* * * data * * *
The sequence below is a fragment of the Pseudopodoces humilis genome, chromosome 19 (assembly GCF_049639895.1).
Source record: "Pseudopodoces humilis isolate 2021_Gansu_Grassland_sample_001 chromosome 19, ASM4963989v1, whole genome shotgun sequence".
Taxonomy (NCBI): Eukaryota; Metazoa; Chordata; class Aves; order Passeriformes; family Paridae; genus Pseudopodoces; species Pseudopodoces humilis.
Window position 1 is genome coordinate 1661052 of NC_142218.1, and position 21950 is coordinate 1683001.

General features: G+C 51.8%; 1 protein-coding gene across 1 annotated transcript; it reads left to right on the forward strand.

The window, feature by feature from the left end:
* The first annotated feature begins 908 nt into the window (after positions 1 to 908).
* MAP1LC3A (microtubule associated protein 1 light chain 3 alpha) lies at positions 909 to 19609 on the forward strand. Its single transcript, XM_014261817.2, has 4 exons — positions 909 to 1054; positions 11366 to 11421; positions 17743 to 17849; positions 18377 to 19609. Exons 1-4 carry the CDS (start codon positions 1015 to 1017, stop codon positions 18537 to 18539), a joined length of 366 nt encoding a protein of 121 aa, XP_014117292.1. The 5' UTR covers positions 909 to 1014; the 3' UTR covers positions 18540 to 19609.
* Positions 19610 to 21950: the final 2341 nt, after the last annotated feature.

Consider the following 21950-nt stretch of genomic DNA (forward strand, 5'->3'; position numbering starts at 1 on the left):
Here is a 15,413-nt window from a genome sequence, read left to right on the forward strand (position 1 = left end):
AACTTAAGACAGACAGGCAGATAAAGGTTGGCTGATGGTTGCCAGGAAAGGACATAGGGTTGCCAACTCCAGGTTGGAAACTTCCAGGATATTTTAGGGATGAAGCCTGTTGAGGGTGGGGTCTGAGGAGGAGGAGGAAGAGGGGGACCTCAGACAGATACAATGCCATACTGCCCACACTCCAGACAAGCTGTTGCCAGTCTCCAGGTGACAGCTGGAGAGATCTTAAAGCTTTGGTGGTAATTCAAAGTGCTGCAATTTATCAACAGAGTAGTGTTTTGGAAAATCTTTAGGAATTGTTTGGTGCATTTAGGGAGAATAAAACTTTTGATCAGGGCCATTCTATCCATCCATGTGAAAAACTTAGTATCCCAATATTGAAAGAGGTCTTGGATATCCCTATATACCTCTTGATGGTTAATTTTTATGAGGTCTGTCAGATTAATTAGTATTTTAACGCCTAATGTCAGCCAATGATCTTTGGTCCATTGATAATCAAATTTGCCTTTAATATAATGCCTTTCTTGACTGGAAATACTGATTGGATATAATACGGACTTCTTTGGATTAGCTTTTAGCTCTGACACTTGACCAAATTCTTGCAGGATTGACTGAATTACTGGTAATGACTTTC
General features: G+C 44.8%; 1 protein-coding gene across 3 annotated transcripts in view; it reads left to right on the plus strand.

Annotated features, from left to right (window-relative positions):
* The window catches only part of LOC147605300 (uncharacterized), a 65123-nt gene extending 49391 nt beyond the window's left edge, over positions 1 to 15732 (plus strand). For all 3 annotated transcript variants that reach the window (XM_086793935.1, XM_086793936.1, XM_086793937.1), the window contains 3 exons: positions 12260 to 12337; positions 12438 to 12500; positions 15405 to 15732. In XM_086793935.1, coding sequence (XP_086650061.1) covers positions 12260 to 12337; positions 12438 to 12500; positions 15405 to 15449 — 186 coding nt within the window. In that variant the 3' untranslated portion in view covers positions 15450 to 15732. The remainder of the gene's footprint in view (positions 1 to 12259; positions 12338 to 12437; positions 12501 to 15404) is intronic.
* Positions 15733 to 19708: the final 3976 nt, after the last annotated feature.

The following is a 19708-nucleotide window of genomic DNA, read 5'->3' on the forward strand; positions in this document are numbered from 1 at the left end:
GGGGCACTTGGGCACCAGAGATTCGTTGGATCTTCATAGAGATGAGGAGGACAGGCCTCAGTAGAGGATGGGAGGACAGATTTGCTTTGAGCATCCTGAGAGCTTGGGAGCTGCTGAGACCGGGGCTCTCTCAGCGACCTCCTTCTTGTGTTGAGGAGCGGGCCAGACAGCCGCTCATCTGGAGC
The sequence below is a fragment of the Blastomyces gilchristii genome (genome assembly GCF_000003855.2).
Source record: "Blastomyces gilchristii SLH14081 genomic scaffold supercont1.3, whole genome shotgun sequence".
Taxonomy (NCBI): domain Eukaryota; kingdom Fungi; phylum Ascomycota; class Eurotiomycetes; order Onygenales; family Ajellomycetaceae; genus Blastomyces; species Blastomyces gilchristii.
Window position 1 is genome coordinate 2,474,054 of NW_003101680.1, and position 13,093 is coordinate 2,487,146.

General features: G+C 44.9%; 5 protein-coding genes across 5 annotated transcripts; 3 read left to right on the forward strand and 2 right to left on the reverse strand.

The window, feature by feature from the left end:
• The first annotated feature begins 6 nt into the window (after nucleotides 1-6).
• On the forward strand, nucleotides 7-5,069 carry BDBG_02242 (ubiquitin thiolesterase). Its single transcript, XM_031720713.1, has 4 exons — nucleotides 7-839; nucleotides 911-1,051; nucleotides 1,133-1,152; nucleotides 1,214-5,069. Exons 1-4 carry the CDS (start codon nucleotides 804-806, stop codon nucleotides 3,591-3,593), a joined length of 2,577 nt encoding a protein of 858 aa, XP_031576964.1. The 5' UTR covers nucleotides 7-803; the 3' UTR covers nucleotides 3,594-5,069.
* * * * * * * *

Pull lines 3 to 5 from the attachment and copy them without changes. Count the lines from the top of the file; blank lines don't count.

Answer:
Taxonomy (NCBI): Eukaryota; Metazoa; Chordata; class Aves; order Passeriformes; family Paridae; genus Pseudopodoces; species Pseudopodoces humilis.
Window position 1 is genome coordinate 1661052 of NC_142218.1, and position 21950 is coordinate 1683001.

General features: G+C 51.8%; 1 protein-coding gene across 1 annotated transcript; it reads left to right on the forward strand.